The subsystem comprising the telescope and site includes, in addition to the telescope, the buildings and facilities needed to support both operations and maintenance of LSST.
Light gathered by the telescope is funneled through a unique three-mirror, three-lens optical assembly to the world's largest CCD camera. The telescope's guiding system ensures that it remains locked on a star field with pinpoint accuracy for the necessary exposure times. In addition, the telescope's active optics system allows to change the shape of the different mirrors to constantly improve the image quality. Light baffles, wind protection, and thermal controls with natural ventilation and daytime cooling mitigate environmental issues such as ambient light, wind, and large variations in temperature, which can all affect image quality.
The LSST telescope and facility are designed to be highly automated, requiring little human intervention. During observing, the telescope will be controlled by a sophisticated LSST observatory scheduler, while an operator will always be on duty at the summit and researchers can monitor progress in real-time at any remote operation center. Limited summit staff will also be available to ensure safe operation and troubleshoot as needed.
This model is our first attempt at using the measurements taken on site in February 2016 with a drone to create a 3D map of the LSST summit construction on Cerro Pachon (Chile). This is a first step towards capturing the progress of the construction in 3D. We expect to continue this process after recording more recent data.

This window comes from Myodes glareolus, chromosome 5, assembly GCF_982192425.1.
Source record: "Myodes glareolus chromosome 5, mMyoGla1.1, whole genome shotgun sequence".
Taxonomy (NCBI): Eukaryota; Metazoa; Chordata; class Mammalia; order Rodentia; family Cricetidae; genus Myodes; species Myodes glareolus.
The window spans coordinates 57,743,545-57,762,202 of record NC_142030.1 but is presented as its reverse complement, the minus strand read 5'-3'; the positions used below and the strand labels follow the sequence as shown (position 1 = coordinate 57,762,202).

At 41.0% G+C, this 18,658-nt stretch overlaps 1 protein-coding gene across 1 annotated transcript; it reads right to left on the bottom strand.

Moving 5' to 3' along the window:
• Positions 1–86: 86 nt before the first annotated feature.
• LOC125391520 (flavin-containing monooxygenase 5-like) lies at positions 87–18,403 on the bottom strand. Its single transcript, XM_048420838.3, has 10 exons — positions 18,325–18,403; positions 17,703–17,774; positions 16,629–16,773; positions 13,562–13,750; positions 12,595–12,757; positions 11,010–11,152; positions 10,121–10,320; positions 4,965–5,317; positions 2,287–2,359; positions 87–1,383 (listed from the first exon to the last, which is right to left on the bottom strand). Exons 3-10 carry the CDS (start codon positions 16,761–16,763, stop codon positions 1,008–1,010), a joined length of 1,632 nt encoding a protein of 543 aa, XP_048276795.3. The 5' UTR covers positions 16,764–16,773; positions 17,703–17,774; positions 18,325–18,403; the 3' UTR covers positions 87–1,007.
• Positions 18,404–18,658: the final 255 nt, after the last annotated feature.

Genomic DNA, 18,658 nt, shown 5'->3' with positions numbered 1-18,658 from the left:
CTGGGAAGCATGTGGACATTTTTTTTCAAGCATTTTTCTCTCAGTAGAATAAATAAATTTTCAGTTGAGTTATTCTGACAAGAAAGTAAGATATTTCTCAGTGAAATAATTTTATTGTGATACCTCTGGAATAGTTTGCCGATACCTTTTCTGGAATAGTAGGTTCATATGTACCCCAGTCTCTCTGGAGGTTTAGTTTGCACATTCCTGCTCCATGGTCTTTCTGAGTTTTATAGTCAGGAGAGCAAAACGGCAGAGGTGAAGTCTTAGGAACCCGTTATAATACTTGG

Financial support for LSST comes from the National Science Foundation (NSF) through Cooperative Agreement No. 1258333, the Department of Energy (DOE) Office of Science under Contract No. DE-AC02-76SF00515, and private funding raised by the LSST Corporation. The NSF-funded LSST Project Office for construction was established as an operating center under management of the Association of Universities for Research in Astronomy (AURA). The DOE-funded effort to build the LSST camera is managed by the SLAC National Accelerator Laboratory (SLAC).
The National Science Foundation (NSF) is an independent federal agency created by Congress in 1950 to promote the progress of science. NSF supports basic research and people to create knowledge that transforms the future.
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